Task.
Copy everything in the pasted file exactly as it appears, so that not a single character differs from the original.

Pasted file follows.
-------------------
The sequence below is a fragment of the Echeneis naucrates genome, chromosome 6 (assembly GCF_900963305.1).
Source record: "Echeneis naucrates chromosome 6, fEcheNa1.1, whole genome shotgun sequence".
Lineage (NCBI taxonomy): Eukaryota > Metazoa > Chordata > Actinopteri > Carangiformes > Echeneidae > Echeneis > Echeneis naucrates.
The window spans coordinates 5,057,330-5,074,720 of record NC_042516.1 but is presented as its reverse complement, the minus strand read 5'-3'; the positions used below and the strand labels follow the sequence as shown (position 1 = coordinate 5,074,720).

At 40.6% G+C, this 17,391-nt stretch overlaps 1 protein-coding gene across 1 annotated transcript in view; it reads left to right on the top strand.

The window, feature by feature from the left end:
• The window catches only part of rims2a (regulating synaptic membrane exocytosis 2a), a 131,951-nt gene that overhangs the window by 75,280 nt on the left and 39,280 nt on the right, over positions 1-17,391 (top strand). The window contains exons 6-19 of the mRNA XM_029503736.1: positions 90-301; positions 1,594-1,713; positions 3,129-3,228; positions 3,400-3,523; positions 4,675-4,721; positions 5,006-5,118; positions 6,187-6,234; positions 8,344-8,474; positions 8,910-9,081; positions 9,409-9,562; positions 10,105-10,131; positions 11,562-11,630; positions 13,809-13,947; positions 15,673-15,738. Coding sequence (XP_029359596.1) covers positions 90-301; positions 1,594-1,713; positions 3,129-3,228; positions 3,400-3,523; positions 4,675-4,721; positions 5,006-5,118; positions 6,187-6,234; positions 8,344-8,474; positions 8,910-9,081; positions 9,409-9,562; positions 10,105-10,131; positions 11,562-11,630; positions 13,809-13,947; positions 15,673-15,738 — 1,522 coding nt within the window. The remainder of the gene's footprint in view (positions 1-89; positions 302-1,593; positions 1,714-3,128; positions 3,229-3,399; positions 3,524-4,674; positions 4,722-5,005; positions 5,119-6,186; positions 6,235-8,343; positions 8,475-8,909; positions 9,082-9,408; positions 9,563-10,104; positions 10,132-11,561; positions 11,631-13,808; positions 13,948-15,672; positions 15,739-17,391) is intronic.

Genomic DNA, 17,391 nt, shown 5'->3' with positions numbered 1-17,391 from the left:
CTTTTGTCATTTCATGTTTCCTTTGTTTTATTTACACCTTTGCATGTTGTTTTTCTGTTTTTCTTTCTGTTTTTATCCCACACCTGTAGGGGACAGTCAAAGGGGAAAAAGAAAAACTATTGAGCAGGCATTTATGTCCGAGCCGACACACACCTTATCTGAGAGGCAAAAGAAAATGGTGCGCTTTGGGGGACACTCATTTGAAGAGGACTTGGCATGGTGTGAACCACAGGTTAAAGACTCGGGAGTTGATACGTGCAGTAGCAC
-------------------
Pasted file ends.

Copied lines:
The sequence below is a fragment of the Echeneis naucrates genome, chromosome 6 (assembly GCF_900963305.1).
Source record: "Echeneis naucrates chromosome 6, fEcheNa1.1, whole genome shotgun sequence".
Lineage (NCBI taxonomy): Eukaryota > Metazoa > Chordata > Actinopteri > Carangiformes > Echeneidae > Echeneis > Echeneis naucrates.
The window spans coordinates 5,057,330-5,074,720 of record NC_042516.1 but is presented as its reverse complement, the minus strand read 5'-3'; the positions used below and the strand labels follow the sequence as shown (position 1 = coordinate 5,074,720).

At 40.6% G+C, this 17,391-nt stretch overlaps 1 protein-coding gene across 1 annotated transcript in view; it reads left to right on the top strand.

The window, feature by feature from the left end:
• The window catches only part of rims2a (regulating synaptic membrane exocytosis 2a), a 131,951-nt gene that overhangs the window by 75,280 nt on the left and 39,280 nt on the right, over positions 1-17,391 (top strand). The window contains exons 6-19 of the mRNA XM_029503736.1: positions 90-301; positions 1,594-1,713; positions 3,129-3,228; positions 3,400-3,523; positions 4,675-4,721; positions 5,006-5,118; positions 6,187-6,234; positions 8,344-8,474; positions 8,910-9,081; positions 9,409-9,562; positions 10,105-10,131; positions 11,562-11,630; positions 13,809-13,947; positions 15,673-15,738. Coding sequence (XP_029359596.1) covers positions 90-301; positions 1,594-1,713; positions 3,129-3,228; positions 3,400-3,523; positions 4,675-4,721; positions 5,006-5,118; positions 6,187-6,234; positions 8,344-8,474; positions 8,910-9,081; positions 9,409-9,562; positions 10,105-10,131; positions 11,562-11,630; positions 13,809-13,947; positions 15,673-15,738 — 1,522 coding nt within the window. The remainder of the gene's footprint in view (positions 1-89; positions 302-1,593; positions 1,714-3,128; positions 3,229-3,399; positions 3,524-4,674; positions 4,722-5,005; positions 5,119-6,186; positions 6,235-8,343; positions 8,475-8,909; positions 9,082-9,408; positions 9,563-10,104; positions 10,132-11,561; positions 11,631-13,808; positions 13,948-15,672; positions 15,739-17,391) is intronic.

Genomic DNA, 17,391 nt, shown 5'->3' with positions numbered 1-17,391 from the left:
CTTTTGTCATTTCATGTTTCCTTTGTTTTATTTACACCTTTGCATGTTGTTTTTCTGTTTTTCTTTCTGTTTTTATCCCACACCTGTAGGGGACAGTCAAAGGGGAAAAAGAAAAACTATTGAGCAGGCATTTATGTCCGAGCCGACACACACCTTATCTGAGAGGCAAAAGAAAATGGTGCGCTTTGGGGGACACTCATTTGAAGAGGACTTGGCATGGTGTGAACCACAGGTTAAAGACTCGGGAGTTGATACGTGCAGTAGCAC